PNS National Newscast

Audio Activation
"Siri, play the Public News Service (podcast)"
"Hey Google, play the Public News Service podcast"
"Alexa, play Public News Service podcast"
or "Alexa, what's my news flash?" once you set it up in the Alexa app

2020Talks

Audio Activation
"Siri, play the 2020Talks podcast"
"Hey Google, play the 2020Talks podcast"
"Alexa, play Two-Thousand-Twenty Talks podcast"
or "Alexa, what's my news flash?" once you set it up in the Alexa app

Newscasts

PNS Daily Newscast - October 20, 2020 


GOP Sen. Lamar Alexander comes to the defense of Dr. Anthony Fauci; the NAACP goes to bat over student debt and Election 2020.


2020Talks - October 20, 2020 


Early voting starts in Florida, and North Carolina allows election officials to start the ballot curing process. Plus, Trump's attacks on Dr. Fauci.

Ready to Quit Yet?

April 3, 2009

Salem, OR - American consumers of tobacco might want to quit the habit in the wake of several new anti-smoking measures. On Thursday, the U.S. House of Representatives passed the Family Smoking Prevention and Tobacco Control Act, bringing Congress a step closer to federal Food and Drug Administration (FDA) regulation of tobacco products. Also, this week, a federal tobacco tax hike of 62 cents per pack went into effect, and Oregon is considering raising its tax another 60 cents.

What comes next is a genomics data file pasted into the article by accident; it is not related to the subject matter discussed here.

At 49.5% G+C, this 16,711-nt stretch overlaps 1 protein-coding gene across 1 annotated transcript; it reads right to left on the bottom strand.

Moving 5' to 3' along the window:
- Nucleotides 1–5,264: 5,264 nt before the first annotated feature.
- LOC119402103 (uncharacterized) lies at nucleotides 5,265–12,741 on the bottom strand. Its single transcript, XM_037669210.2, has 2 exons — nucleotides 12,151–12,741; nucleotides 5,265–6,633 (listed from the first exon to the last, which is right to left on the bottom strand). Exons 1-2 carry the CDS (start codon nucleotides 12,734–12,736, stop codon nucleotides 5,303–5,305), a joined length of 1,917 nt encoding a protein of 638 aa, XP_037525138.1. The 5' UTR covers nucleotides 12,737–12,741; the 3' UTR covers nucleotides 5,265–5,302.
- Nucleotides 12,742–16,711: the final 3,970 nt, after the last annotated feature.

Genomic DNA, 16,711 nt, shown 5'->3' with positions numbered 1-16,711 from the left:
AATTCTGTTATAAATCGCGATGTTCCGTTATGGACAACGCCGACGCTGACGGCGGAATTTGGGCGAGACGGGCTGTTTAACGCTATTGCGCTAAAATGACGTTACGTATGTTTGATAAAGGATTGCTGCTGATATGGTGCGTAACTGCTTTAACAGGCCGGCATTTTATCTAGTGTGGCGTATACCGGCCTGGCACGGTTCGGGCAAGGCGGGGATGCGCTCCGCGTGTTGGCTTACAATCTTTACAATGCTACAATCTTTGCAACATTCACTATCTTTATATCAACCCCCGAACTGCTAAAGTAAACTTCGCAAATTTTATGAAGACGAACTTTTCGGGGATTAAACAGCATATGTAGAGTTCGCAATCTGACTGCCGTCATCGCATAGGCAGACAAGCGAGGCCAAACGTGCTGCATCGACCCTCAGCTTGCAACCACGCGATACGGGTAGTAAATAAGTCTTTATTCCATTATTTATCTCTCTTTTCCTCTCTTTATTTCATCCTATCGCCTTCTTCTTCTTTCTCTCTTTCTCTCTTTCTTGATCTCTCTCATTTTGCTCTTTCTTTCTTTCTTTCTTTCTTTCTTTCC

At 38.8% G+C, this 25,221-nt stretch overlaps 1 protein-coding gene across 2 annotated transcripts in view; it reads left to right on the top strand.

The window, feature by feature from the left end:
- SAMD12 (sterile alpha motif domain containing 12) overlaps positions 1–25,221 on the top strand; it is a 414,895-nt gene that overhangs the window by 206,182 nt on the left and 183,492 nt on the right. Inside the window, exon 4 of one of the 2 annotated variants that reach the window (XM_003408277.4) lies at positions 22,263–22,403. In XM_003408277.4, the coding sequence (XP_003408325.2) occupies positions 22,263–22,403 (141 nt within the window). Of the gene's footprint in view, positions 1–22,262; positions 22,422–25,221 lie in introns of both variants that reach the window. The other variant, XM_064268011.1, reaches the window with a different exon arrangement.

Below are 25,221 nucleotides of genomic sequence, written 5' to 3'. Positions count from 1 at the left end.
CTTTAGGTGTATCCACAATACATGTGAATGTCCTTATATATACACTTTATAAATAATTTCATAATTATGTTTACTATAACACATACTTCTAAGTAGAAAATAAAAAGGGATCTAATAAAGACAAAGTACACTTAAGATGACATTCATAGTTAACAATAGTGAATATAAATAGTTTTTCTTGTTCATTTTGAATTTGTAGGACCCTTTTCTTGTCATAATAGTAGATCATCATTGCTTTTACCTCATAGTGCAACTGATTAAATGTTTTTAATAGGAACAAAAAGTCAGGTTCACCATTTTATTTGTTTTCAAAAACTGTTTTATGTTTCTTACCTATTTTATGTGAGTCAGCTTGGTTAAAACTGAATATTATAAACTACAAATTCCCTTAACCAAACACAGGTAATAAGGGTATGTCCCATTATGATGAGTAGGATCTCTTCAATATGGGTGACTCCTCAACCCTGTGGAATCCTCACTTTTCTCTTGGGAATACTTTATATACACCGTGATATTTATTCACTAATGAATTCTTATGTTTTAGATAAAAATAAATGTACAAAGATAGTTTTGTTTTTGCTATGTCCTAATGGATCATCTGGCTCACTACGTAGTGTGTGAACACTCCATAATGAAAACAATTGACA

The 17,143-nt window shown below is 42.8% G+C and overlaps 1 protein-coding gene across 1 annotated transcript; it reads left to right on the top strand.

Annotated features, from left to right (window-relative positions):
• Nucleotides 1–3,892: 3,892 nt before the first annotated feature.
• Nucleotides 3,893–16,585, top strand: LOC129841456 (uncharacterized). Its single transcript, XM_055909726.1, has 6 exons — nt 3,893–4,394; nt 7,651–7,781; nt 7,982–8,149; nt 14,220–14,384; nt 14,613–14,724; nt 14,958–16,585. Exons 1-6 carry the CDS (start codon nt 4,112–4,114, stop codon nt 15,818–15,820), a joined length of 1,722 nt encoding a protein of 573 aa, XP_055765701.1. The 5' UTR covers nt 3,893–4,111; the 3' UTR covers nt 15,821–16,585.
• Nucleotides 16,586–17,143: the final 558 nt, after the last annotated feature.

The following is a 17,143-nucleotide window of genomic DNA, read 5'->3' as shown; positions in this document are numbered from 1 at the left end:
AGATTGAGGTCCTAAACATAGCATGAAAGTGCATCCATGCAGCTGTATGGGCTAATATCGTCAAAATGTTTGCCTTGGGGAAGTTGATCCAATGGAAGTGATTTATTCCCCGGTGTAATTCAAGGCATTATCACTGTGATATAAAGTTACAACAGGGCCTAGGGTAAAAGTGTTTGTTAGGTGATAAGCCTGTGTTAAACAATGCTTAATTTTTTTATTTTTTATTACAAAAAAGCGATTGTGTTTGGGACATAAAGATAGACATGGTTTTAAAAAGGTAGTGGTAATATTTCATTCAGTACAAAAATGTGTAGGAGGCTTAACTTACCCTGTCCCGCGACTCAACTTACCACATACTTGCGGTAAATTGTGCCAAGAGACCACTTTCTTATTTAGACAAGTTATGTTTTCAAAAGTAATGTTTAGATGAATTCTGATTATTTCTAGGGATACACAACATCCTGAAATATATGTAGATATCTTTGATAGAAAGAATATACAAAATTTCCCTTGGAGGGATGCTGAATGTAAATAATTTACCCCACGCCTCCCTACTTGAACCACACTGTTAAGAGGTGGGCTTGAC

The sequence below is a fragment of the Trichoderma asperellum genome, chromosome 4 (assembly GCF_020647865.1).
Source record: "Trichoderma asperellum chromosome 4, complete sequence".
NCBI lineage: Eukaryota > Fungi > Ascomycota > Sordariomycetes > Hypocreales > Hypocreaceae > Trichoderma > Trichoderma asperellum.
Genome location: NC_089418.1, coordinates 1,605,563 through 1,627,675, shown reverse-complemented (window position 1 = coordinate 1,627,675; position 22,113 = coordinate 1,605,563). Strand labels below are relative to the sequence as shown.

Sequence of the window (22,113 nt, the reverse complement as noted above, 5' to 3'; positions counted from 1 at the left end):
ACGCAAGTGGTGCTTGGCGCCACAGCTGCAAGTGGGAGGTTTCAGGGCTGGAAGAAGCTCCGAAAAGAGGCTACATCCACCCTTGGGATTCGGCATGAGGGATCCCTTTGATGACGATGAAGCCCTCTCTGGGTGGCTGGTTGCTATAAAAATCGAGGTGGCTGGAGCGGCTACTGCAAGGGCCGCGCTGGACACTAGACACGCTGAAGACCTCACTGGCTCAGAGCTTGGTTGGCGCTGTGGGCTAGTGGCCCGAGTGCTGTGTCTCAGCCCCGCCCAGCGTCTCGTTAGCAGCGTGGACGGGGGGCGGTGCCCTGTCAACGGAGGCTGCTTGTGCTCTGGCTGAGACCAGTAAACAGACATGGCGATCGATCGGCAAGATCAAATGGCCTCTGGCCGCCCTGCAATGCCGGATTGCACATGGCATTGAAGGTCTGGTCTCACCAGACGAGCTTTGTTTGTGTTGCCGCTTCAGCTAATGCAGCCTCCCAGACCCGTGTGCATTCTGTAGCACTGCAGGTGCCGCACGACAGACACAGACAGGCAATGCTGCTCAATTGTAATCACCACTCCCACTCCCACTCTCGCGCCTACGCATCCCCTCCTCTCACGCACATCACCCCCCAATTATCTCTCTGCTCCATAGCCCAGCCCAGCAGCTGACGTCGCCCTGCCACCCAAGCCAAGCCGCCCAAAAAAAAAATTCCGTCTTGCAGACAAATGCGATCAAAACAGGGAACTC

Dana Kaye, executive director of the American Lung Association, says this time, the economic crisis may have tipped the scales against smoking.

"The ability to decrease youth initiation is going to impact the budget. I think that might be something that we’re focusing on as a nation; the future of our nation and the ability to have a reduced cost for healthcare."

If the Tobacco Control Act becomes law, adds Kaye, the FDA would not be able to ban tobacco products, but could keep them from being marketed to children, and make the tobacco companies disclose their ingredients.

"You don’t know how much nicotine is in it, you don’t know what the other additives are. They have had such a strong lobby for so many years that they have prevented the FDA from doing this, for the public to actually know what is in tobacco products."

Opponents of the bill argue the FDA hasn’t been able to handle its current workload and isn’t up for the job. Kaye also expects opposition in the Senate, although she says the bill has strong bipartisan support. In the meantime, this week’s federal tobacco tax increase is expected to prompt about a million people to quit smoking.

The bill is HR 1256.

Chris Thomas, Public News Service - OR